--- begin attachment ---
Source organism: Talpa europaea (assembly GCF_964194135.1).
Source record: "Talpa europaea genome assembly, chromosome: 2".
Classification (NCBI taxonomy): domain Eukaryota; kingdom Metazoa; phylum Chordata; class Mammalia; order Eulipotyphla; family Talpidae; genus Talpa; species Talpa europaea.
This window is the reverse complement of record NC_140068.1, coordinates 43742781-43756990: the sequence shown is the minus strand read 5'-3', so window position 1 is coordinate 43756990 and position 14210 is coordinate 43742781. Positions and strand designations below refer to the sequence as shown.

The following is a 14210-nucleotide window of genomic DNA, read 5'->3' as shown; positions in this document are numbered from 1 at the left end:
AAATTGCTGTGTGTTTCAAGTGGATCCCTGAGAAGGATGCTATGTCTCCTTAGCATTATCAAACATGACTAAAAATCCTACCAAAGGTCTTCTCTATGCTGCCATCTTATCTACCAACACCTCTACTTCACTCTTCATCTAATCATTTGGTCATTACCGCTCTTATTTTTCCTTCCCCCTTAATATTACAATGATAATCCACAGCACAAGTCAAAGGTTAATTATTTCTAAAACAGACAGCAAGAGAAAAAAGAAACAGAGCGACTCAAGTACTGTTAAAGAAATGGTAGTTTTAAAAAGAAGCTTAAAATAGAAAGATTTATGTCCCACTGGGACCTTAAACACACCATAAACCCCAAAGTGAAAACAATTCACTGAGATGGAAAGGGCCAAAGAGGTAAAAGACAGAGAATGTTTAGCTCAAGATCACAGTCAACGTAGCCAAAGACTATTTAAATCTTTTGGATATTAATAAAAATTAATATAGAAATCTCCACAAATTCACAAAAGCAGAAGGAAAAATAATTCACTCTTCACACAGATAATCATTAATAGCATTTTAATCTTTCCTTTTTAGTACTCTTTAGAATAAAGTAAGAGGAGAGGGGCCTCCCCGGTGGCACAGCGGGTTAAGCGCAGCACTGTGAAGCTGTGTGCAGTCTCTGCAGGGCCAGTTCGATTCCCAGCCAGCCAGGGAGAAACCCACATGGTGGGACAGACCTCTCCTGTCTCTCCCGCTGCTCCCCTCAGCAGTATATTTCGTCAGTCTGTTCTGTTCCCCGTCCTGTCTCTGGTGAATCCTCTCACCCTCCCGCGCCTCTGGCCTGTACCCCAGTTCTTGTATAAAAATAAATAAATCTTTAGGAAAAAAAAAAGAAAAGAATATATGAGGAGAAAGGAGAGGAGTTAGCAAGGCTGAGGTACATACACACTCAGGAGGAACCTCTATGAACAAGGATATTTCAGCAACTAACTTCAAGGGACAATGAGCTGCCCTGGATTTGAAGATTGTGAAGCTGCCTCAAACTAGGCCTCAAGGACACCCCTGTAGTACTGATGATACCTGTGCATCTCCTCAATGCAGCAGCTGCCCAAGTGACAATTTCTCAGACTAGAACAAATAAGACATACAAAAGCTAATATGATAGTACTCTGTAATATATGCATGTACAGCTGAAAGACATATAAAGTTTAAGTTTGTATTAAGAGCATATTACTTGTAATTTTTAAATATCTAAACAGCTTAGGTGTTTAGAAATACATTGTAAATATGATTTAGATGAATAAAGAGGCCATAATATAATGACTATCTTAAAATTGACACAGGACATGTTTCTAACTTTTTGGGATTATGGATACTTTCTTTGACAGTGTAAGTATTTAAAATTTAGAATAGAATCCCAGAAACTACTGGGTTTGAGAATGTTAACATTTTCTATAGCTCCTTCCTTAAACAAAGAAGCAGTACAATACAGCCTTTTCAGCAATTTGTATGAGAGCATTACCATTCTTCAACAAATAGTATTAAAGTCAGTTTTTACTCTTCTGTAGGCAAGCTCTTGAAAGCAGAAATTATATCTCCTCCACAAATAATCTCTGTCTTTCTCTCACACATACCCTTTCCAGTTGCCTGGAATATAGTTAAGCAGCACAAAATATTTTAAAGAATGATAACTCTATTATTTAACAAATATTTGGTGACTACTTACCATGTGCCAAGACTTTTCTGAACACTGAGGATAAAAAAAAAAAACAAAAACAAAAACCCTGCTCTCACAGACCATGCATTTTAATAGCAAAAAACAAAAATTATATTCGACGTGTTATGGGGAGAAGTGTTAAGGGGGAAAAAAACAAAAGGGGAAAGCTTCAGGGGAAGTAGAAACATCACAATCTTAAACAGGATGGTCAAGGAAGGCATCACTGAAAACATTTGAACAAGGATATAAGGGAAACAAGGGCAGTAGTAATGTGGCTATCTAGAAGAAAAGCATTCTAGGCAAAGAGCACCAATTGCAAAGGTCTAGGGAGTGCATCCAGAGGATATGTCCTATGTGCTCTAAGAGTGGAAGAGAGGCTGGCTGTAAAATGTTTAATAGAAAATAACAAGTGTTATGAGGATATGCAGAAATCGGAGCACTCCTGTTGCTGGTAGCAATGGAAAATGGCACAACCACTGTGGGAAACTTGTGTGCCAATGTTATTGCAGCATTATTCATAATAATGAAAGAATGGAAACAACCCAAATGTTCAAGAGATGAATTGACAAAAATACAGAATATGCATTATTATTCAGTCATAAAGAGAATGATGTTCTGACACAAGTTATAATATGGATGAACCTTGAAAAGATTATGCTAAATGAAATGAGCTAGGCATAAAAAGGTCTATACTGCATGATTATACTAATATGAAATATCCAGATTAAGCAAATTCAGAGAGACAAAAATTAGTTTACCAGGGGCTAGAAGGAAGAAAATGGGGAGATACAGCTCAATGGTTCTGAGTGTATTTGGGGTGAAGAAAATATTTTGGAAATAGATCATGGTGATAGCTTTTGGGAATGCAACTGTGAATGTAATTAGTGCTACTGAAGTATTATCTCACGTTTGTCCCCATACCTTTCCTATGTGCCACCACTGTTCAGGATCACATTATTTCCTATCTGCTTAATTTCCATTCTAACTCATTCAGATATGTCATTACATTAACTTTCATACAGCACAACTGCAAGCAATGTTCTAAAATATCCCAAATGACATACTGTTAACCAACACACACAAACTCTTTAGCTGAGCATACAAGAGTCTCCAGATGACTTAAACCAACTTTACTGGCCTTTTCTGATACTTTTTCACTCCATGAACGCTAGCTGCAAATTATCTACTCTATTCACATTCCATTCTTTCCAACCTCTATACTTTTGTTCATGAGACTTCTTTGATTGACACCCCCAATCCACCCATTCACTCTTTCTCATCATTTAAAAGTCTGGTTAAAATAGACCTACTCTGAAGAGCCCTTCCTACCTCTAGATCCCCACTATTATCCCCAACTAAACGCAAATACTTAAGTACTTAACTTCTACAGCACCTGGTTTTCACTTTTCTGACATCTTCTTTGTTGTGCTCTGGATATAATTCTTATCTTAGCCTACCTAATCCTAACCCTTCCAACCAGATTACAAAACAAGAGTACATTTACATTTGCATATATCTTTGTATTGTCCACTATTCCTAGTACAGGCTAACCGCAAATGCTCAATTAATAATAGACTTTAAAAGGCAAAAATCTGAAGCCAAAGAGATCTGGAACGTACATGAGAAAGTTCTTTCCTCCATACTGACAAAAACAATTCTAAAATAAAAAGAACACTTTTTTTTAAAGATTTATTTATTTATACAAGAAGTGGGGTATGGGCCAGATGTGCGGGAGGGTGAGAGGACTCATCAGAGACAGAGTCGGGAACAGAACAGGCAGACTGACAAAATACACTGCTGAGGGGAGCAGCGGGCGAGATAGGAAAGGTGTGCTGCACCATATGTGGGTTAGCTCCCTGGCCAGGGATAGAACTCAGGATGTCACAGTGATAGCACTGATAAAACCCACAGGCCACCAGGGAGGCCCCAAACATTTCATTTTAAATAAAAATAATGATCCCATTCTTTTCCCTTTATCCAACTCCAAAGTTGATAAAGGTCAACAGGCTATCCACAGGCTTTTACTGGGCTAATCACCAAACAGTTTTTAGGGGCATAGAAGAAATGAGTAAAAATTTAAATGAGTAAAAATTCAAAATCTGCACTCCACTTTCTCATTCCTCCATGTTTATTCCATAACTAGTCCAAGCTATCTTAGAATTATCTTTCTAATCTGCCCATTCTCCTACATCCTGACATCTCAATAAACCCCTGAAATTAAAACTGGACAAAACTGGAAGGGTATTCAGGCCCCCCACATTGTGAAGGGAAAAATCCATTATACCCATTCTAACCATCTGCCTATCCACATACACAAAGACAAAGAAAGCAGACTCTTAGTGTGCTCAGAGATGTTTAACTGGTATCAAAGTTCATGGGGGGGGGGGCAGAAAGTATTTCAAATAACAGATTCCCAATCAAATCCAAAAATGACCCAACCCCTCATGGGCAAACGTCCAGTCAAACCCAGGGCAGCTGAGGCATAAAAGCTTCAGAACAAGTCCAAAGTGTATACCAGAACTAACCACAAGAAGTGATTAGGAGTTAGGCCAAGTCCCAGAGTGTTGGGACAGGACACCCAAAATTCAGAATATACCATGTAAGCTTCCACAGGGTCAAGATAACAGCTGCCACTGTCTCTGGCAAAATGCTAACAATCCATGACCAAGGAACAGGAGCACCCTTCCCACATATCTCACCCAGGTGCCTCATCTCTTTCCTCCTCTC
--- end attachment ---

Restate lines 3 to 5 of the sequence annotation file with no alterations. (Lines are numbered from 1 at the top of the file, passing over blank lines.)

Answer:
Classification (NCBI taxonomy): domain Eukaryota; kingdom Metazoa; phylum Chordata; class Mammalia; order Eulipotyphla; family Talpidae; genus Talpa; species Talpa europaea.
This window is the reverse complement of record NC_140068.1, coordinates 43742781-43756990: the sequence shown is the minus strand read 5'-3', so window position 1 is coordinate 43756990 and position 14210 is coordinate 43742781. Positions and strand designations below refer to the sequence as shown.

The following is a 14210-nucleotide window of genomic DNA, read 5'->3' as shown; positions in this document are numbered from 1 at the left end: